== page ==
April 29, 2016


Im so confused

May 26, 2016

[deactivated user]

    What is confusing you? Your comment appears just below the one saying, "Indefinite articles are not used in Esperanto." so perhaps it's that. If so, I can tell you that this matter of articles is not the same in Esperanto as it is in English.

    In English, we have both a definite article ("the") and an indefinite article "a" or "an". When we say, "The boy is good at science", we are talking about one particular boy. But "A boy is good at science" would mean any boy.

    In Esperanto, there is a definite article ("The boy" would be "La knabo"), but there just isn't an indefinite article (so "A boy" is "knabo").

    So if you are translating from English to Esperanto, don't try to translate "a" or "an". "He is a man" is "Li estas viro" in Esperanto.

    But if you are translating from Esperanto to English, you sometimes need to put in an extra word ("a" or "an"). For example, "Li estas instruisto" becomes "He is a teacher".

    I hope that helps.

    June 3, 2016


    Trilled R -.-

    July 18, 2015


    Actually, think about this here. Esperanto is an artificial language, everyone learns it as a second. Which means everybody sounds like a foreigner, you hear all kinds of Rs. French Esperantists do the throat thing, Spanish do the tongue thing, and Americans do that American thing with the tongue curled up. If you listen to some Esperanto music, you'll hear the very distinct accents that make up the community.

    July 1, 2016

    [deactivated user]

      And the Englishmen?

      I know the Romans pronounce it like a /ɾ/...

      And I pronounce it like /ɥ/

      March 21, 2017


      Maybe I should pronounce it as a "k" just to prove a point

      September 5, 2017


      I can't roll my R's so I'm kinda screwed right now haha

      August 13, 2015


      I was learning Swedish for fun and was struggling, now I trying to learn Spanish for work and it's just frustrating

      April 1, 2016


      Does the verb estas not change?

      February 8, 2016


      All verbs only conjugate for time.

      July 1, 2016


      I have to be a little more than just one more

      July 31, 2016



      April 7, 2017


      The pronunciation is exactly like Polish. Makes sense because the creator of this language was Polish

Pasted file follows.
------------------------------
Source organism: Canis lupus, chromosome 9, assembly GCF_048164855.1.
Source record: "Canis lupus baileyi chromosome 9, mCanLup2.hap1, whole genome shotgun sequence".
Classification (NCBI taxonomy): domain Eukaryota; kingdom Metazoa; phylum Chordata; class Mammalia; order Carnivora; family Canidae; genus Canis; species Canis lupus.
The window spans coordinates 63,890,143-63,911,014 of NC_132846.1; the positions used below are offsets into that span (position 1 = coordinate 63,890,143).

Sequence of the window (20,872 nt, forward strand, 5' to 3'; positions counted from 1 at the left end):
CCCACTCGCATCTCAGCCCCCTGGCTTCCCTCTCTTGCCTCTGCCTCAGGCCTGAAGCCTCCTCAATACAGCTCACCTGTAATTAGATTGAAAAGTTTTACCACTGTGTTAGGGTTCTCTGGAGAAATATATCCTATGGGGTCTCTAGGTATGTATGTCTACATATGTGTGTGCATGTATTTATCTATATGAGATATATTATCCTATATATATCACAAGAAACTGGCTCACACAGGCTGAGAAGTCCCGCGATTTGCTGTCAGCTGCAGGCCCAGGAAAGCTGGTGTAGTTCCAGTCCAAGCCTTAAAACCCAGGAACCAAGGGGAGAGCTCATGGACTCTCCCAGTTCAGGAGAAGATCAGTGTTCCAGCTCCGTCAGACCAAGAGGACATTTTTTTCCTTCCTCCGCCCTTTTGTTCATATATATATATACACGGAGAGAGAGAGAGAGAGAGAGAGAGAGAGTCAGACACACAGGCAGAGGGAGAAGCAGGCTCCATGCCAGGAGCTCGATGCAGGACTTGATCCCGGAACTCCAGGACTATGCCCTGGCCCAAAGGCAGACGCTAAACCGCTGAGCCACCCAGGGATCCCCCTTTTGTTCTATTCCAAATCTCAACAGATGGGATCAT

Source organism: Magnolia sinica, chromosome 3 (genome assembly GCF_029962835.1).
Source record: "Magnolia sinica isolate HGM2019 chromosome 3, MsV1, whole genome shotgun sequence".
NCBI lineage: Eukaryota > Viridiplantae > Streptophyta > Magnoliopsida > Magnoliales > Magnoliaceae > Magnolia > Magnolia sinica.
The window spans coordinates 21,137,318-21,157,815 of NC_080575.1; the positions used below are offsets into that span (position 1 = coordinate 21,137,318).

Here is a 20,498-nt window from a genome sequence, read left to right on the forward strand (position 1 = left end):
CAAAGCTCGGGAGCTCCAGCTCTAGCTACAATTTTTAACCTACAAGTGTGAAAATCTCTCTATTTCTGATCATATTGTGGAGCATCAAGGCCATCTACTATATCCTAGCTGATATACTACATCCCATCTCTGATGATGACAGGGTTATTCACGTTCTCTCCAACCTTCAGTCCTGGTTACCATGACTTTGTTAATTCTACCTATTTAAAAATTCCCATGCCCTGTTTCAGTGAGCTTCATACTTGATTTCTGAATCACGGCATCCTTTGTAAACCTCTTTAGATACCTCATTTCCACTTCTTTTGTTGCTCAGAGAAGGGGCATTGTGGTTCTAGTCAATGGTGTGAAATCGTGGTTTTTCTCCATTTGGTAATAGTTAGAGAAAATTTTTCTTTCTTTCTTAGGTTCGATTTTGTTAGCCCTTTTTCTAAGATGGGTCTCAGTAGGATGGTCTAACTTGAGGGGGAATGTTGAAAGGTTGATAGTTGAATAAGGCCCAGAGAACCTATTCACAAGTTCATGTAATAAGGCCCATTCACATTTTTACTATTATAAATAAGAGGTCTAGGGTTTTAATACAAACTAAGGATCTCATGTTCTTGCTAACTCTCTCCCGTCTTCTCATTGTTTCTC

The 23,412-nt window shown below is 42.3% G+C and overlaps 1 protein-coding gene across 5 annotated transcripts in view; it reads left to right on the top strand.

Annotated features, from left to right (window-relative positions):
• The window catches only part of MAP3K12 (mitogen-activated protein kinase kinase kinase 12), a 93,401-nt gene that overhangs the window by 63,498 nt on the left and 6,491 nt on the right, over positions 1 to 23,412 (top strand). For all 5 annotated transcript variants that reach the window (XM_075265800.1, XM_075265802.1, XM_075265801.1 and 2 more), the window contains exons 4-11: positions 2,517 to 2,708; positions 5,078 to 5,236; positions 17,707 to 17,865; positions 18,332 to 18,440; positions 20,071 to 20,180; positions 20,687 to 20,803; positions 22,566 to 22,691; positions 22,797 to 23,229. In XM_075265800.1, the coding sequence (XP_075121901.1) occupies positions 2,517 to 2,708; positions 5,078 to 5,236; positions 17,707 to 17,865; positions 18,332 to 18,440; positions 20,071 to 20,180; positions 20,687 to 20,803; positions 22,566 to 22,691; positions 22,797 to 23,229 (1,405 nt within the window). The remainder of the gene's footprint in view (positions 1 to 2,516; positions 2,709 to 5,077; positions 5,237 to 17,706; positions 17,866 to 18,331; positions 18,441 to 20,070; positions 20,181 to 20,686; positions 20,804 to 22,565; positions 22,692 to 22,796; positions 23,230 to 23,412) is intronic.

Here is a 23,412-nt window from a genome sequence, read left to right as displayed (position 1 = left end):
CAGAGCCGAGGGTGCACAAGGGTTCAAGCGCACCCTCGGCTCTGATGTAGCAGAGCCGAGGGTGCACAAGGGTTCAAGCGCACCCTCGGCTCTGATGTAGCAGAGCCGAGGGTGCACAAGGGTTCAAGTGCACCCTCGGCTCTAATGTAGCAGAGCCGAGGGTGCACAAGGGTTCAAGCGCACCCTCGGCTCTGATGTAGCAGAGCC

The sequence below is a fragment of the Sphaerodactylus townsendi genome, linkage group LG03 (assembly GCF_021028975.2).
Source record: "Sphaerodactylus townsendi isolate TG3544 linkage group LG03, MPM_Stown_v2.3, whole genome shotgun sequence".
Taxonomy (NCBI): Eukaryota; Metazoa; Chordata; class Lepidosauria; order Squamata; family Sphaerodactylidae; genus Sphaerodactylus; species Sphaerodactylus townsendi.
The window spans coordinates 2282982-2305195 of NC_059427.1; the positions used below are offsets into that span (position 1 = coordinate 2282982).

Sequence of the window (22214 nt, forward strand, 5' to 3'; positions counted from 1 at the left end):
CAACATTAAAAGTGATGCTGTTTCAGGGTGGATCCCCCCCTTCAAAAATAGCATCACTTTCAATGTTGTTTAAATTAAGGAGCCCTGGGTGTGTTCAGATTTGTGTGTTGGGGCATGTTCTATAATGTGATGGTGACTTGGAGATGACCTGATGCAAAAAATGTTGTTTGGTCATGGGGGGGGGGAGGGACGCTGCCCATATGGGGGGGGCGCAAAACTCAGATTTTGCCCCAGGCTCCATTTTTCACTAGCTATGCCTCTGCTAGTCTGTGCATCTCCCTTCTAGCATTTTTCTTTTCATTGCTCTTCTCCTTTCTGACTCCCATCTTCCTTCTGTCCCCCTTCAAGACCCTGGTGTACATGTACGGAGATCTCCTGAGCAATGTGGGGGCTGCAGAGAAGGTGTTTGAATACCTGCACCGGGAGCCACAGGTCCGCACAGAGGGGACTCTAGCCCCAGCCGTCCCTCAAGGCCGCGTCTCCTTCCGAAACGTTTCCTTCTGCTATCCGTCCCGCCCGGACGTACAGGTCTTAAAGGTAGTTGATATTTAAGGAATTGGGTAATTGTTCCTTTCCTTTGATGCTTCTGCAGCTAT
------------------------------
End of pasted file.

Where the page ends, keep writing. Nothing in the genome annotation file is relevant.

September 2, 2017


      Is there a way to request that all the questions have audio? When doing the "pick the right picture" questions, it would be nice to hear what all the words are to practice pronunciation. I guess i was spoiled on the German program.

      September 3, 2017


      why there is no percent improvement showing there at the top like the other languages?? :(

      December 16, 2017


      Am I the only one to hear Vi...?

      April 5, 2018


      I heard Vi.. Played the start over and over to be sure. Maybe the audio is wrong?

      June 29, 2018


      Can anyone tell the pronouns of esperanto?

      May 25, 2017

      [deactivated user]

        Yes, the Esperanto pronouns are:

        Mi (I); vi (you); li (he); ŝi (she); ĝi (it); ni (we); ili (they).

        Note that, as with the English "you", "vi" is used both for singular and plural, though there is the rarely-used "ci", which is roughly the same as the English "thou".

        The Esperanto pronouns take the -a ending to make them possessive, so "mia" is "my", "via" is "your", and so on.

        May 25, 2017


        Why is 'ci' not used much? (And why didn't they mention it in the Esperanto basics?)

        December 21, 2017

        [deactivated user]

          I don't know why, but I imagine it's a bit like asking why "Thou" isn't used much in modern English. As to why it isn't mentioned in the basics, because it is such a rare word, it can't really be considered a basic.

          December 21, 2017


          Li estas viro becouse isn't la for article

          February 25, 2019